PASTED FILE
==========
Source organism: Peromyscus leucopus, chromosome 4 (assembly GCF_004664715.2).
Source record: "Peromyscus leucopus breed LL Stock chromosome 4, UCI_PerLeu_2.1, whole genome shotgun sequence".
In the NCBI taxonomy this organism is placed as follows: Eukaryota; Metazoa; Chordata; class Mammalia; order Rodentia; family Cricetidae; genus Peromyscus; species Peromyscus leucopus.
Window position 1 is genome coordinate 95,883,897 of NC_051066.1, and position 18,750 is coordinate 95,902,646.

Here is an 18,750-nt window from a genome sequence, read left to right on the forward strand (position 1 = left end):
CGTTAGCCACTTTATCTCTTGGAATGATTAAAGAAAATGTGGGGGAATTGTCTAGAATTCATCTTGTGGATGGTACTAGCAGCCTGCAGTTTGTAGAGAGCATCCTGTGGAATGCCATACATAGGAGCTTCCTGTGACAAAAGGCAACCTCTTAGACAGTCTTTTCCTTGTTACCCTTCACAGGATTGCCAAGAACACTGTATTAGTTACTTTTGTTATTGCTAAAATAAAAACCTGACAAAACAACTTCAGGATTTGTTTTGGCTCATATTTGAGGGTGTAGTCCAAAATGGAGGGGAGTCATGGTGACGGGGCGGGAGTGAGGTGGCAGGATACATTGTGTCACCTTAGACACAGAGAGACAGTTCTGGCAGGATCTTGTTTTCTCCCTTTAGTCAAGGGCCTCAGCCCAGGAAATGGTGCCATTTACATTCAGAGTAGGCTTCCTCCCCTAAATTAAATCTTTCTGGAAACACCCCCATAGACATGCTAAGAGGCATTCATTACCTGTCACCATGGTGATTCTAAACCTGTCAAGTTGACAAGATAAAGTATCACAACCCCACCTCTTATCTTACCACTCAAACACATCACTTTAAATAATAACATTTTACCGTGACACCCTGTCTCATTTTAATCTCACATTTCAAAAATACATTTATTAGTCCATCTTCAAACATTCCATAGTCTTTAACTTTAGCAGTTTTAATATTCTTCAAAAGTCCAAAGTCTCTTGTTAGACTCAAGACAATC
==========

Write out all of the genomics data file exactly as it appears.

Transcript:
Source organism: Peromyscus leucopus, chromosome 4 (assembly GCF_004664715.2).
Source record: "Peromyscus leucopus breed LL Stock chromosome 4, UCI_PerLeu_2.1, whole genome shotgun sequence".
In the NCBI taxonomy this organism is placed as follows: Eukaryota; Metazoa; Chordata; class Mammalia; order Rodentia; family Cricetidae; genus Peromyscus; species Peromyscus leucopus.
Window position 1 is genome coordinate 95,883,897 of NC_051066.1, and position 18,750 is coordinate 95,902,646.

Here is an 18,750-nt window from a genome sequence, read left to right on the forward strand (position 1 = left end):
CGTTAGCCACTTTATCTCTTGGAATGATTAAAGAAAATGTGGGGGAATTGTCTAGAATTCATCTTGTGGATGGTACTAGCAGCCTGCAGTTTGTAGAGAGCATCCTGTGGAATGCCATACATAGGAGCTTCCTGTGACAAAAGGCAACCTCTTAGACAGTCTTTTCCTTGTTACCCTTCACAGGATTGCCAAGAACACTGTATTAGTTACTTTTGTTATTGCTAAAATAAAAACCTGACAAAACAACTTCAGGATTTGTTTTGGCTCATATTTGAGGGTGTAGTCCAAAATGGAGGGGAGTCATGGTGACGGGGCGGGAGTGAGGTGGCAGGATACATTGTGTCACCTTAGACACAGAGAGACAGTTCTGGCAGGATCTTGTTTTCTCCCTTTAGTCAAGGGCCTCAGCCCAGGAAATGGTGCCATTTACATTCAGAGTAGGCTTCCTCCCCTAAATTAAATCTTTCTGGAAACACCCCCATAGACATGCTAAGAGGCATTCATTACCTGTCACCATGGTGATTCTAAACCTGTCAAGTTGACAAGATAAAGTATCACAACCCCACCTCTTATCTTACCACTCAAACACATCACTTTAAATAATAACATTTTACCGTGACACCCTGTCTCATTTTAATCTCACATTTCAAAAATACATTTATTAGTCCATCTTCAAACATTCCATAGTCTTTAACTTTAGCAGTTTTAATATTCTTCAAAAGTCCAAAGTCTCTTGTTAGACTCAAGACAATC